“I kept expecting that, at some point, the administration would take decisive steps to restore order on campus”
A student strike recently occurred here which shut down classes and normal operations. Anyone who opposed the small mob by attending classes was bullied into submission, and the administration cowered to the mob. What a disgrace.
The parent of a non-participating student wrote this for Quillette under a pen name:
A Student Mob Took Over Bryn Mawr. The College Said Thank You
Last week marked the end of a chaotic semester at Bryn Mawr College, a small women’s liberal arts college located outside Philadelphia. During the final weeks, Bryn Mawr students, including my own child, scrambled to pick up the pieces following a student “strike” that exacerbated the serious preexisting disruptions associated with the COVID-19 pandemic. For a period of three weeks, few regular classes were held, activities were suspended, and student life (such as it was) became marked by the same toxic spirit of racism that the strikers claimed to oppose.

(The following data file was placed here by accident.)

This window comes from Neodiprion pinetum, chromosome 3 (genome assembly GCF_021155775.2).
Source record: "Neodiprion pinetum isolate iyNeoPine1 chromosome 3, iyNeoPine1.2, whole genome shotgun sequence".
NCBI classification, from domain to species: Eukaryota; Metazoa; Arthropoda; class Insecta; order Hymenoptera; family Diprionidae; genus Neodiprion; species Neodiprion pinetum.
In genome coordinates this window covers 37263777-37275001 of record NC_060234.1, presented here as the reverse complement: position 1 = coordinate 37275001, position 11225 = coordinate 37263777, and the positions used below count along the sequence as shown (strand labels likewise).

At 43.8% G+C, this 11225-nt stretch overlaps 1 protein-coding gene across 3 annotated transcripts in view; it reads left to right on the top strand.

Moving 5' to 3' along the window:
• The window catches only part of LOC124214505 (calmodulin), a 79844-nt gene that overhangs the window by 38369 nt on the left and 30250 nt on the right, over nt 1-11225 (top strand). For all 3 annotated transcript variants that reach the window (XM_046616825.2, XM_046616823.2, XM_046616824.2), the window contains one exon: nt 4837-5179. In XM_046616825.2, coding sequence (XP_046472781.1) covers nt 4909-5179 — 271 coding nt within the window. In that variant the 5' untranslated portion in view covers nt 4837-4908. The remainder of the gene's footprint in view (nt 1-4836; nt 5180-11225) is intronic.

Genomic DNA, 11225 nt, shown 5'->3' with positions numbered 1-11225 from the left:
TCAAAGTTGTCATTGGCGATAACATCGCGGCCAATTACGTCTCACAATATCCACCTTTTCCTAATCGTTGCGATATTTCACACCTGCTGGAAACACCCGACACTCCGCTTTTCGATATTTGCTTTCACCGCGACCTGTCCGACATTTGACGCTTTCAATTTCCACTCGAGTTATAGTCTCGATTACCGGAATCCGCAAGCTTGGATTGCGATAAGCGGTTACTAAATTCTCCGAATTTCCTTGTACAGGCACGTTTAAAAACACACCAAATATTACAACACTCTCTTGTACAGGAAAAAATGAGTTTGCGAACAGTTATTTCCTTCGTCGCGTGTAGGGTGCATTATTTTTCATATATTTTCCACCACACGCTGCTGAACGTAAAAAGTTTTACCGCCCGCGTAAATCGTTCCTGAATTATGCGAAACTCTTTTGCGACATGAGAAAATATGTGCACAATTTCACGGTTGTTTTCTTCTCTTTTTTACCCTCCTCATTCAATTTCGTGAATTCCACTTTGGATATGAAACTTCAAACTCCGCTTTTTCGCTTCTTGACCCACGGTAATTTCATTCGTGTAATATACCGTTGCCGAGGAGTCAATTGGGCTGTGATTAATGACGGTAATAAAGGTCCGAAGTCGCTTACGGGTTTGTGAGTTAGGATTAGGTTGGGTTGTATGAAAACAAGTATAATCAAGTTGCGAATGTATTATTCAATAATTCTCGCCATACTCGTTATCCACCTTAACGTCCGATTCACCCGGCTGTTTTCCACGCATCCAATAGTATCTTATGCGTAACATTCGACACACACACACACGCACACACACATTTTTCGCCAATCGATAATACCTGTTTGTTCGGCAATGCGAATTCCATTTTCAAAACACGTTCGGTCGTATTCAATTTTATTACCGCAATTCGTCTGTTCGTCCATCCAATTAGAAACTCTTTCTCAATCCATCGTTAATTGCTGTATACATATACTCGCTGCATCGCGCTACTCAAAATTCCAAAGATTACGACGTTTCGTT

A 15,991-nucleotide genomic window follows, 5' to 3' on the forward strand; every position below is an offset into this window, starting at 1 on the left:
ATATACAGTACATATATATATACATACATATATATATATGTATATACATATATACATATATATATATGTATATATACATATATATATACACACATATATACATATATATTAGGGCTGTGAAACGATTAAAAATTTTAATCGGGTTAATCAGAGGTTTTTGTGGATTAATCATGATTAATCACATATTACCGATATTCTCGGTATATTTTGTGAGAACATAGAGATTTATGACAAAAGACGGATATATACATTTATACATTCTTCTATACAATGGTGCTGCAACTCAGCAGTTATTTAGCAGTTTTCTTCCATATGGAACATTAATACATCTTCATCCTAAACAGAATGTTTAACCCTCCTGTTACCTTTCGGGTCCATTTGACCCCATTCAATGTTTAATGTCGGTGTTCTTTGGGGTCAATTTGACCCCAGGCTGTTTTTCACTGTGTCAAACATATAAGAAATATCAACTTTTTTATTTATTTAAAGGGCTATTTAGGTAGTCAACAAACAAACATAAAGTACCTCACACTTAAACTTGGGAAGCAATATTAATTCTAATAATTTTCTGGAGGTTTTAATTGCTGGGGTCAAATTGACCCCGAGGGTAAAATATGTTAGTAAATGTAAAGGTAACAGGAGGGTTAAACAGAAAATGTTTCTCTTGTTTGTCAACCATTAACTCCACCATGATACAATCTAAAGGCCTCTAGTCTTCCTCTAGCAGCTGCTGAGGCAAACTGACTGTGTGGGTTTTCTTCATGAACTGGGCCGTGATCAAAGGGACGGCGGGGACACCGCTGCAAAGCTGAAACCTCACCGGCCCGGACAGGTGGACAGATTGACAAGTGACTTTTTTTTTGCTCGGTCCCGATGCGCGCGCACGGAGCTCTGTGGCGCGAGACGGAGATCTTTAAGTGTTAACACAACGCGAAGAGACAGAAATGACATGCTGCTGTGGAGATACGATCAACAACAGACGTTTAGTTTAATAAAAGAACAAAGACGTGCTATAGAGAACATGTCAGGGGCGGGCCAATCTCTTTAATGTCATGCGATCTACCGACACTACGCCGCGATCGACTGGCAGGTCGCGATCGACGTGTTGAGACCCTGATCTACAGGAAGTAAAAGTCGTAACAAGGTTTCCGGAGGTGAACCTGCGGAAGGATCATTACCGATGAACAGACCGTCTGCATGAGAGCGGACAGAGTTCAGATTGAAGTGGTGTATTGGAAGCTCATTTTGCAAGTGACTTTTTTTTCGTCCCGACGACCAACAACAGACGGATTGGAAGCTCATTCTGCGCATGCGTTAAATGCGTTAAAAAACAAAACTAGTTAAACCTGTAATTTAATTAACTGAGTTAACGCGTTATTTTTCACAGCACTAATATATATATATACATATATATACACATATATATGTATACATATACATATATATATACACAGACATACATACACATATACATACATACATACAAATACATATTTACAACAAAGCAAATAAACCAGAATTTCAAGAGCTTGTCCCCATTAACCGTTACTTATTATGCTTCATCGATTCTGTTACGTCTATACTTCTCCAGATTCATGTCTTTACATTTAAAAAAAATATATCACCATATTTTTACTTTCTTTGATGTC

Bryn Mawr is affiliated with nearby Haverford College, whose parallel meltdown in November was documented recently by Quillette. These two selective and well-funded schools are part of a so-called Bi-Co arrangement, which allows students to participate in joint classes and activities. Both share a similarly progressive commitment to such causes as diversity, equity, and inclusion. And students at both schools generally are well-steeped in doctrines of intersectionality, “white fragility,” anti-racism, and all the rest.
Yet following the police shooting of Walter Wallace Jr. in Philadelphia, activists at Haverford and Bryn Mawr embraced the dubious claim that their extremely progressive campuses were actually contaminated by a dangerous climate of racism that (quite literally) threatened the survival of black students. In many cases, the ire was directed not only at administrators and non-ideologically-compliant faculty, but also at any student suspected of not supporting the strikers’ apocalyptic rhetoric, dramatic postures, and inflated demands. Anyone who sought to attend class, go to the dining hall, or even turn in schoolwork was denounced as a “scab,” and often faced acts of bullying.
As the parent of a Bryn Mawr student (and the parent of a Bryn Mawr alumna), I found this profoundly unsettling. I kept expecting that, at some point, the administration would take decisive steps to restore order on campus…
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